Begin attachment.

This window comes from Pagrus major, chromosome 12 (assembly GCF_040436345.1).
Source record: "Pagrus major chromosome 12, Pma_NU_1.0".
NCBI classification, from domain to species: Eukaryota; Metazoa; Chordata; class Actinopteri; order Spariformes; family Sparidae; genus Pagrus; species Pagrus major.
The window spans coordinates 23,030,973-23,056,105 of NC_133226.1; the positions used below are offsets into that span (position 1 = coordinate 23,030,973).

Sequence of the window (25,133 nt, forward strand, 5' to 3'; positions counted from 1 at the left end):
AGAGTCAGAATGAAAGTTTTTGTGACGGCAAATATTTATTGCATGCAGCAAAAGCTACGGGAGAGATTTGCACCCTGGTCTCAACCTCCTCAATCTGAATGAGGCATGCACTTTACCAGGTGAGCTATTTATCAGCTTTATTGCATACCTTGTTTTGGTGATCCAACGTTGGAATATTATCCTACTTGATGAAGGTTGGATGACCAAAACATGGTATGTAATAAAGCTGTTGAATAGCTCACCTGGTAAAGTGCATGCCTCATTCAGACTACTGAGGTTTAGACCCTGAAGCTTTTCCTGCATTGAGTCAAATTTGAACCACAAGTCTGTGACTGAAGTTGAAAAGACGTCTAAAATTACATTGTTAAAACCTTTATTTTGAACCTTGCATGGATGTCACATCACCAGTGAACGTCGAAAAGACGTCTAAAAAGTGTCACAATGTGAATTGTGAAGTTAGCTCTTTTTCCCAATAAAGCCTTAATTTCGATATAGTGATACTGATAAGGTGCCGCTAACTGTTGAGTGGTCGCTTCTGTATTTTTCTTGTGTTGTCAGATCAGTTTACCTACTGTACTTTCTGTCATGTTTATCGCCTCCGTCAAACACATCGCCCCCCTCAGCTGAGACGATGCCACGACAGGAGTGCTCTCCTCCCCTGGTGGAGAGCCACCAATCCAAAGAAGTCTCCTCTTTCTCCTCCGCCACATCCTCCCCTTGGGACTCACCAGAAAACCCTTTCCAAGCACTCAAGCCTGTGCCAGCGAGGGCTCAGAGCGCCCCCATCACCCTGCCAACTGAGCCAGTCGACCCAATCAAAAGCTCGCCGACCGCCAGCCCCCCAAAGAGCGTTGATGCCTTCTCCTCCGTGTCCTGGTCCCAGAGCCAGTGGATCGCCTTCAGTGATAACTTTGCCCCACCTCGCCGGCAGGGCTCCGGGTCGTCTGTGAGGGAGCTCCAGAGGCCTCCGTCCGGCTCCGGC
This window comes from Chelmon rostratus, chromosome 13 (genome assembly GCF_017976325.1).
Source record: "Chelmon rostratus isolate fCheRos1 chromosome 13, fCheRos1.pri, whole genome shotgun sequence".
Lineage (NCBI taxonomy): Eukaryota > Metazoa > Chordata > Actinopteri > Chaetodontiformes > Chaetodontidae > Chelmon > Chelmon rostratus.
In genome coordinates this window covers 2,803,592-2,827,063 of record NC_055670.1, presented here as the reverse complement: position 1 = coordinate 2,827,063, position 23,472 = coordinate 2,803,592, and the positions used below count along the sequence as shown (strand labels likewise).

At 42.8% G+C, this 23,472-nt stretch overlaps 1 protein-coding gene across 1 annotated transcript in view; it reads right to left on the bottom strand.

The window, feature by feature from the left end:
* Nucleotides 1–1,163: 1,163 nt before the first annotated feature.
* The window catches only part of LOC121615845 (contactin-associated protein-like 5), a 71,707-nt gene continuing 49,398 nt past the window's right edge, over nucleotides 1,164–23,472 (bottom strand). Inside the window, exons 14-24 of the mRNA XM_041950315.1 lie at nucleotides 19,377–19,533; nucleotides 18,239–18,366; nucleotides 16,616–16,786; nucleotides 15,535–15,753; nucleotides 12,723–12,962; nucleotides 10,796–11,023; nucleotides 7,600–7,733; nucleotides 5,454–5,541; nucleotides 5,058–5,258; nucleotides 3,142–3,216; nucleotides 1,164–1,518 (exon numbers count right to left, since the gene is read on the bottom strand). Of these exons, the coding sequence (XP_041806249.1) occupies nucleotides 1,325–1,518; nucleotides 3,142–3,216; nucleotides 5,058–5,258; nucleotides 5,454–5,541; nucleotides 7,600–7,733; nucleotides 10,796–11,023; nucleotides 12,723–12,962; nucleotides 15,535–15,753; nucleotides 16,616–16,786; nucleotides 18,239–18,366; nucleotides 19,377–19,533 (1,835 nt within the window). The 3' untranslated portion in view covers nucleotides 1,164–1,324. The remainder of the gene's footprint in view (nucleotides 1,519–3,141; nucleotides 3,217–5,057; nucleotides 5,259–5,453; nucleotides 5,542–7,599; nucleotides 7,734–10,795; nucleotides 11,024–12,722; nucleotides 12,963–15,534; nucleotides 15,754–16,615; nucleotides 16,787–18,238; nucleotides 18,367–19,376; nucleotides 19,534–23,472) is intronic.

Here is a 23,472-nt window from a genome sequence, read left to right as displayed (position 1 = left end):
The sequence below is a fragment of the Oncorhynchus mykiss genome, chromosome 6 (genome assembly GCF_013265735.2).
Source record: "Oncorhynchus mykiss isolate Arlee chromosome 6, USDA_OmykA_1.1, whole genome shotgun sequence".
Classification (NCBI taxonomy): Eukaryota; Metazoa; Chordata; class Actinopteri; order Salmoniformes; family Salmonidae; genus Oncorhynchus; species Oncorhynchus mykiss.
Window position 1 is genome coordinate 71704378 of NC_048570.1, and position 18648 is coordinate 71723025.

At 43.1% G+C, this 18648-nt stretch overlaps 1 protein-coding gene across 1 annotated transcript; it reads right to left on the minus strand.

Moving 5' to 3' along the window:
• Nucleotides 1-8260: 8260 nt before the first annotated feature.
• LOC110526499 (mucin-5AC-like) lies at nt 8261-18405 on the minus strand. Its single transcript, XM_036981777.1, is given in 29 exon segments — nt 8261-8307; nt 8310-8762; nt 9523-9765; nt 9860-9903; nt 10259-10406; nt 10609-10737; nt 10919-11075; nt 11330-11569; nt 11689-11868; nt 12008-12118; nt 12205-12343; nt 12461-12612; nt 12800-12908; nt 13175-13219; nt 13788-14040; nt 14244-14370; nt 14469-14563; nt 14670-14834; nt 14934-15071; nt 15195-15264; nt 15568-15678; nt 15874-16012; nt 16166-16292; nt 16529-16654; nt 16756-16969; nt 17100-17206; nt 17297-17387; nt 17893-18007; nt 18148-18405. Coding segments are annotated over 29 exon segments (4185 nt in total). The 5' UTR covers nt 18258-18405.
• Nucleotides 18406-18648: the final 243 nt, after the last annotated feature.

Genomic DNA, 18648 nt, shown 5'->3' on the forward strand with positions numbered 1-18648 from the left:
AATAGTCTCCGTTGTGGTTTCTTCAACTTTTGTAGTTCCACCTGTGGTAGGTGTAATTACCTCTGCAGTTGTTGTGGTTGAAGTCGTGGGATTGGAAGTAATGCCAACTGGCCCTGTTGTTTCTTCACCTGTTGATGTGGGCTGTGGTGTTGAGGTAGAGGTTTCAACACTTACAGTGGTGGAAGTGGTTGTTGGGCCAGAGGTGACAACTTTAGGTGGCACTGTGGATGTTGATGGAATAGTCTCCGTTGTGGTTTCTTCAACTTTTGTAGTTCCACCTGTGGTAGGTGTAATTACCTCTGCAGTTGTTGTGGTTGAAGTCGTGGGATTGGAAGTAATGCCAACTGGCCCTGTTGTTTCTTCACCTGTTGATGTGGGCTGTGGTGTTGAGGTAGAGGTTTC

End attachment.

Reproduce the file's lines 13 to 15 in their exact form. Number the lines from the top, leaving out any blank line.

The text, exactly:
* Nucleotides 1–1,163: 1,163 nt before the first annotated feature.
* The window catches only part of LOC121615845 (contactin-associated protein-like 5), a 71,707-nt gene continuing 49,398 nt past the window's right edge, over nucleotides 1,164–23,472 (bottom strand). Inside the window, exons 14-24 of the mRNA XM_041950315.1 lie at nucleotides 19,377–19,533; nucleotides 18,239–18,366; nucleotides 16,616–16,786; nucleotides 15,535–15,753; nucleotides 12,723–12,962; nucleotides 10,796–11,023; nucleotides 7,600–7,733; nucleotides 5,454–5,541; nucleotides 5,058–5,258; nucleotides 3,142–3,216; nucleotides 1,164–1,518 (exon numbers count right to left, since the gene is read on the bottom strand). Of these exons, the coding sequence (XP_041806249.1) occupies nucleotides 1,325–1,518; nucleotides 3,142–3,216; nucleotides 5,058–5,258; nucleotides 5,454–5,541; nucleotides 7,600–7,733; nucleotides 10,796–11,023; nucleotides 12,723–12,962; nucleotides 15,535–15,753; nucleotides 16,616–16,786; nucleotides 18,239–18,366; nucleotides 19,377–19,533 (1,835 nt within the window). The 3' untranslated portion in view covers nucleotides 1,164–1,324. The remainder of the gene's footprint in view (nucleotides 1,519–3,141; nucleotides 3,217–5,057; nucleotides 5,259–5,453; nucleotides 5,542–7,599; nucleotides 7,734–10,795; nucleotides 11,024–12,722; nucleotides 12,963–15,534; nucleotides 15,754–16,615; nucleotides 16,787–18,238; nucleotides 18,367–19,376; nucleotides 19,534–23,472) is intronic.

Here is a 23,472-nt window from a genome sequence, read left to right as displayed (position 1 = left end):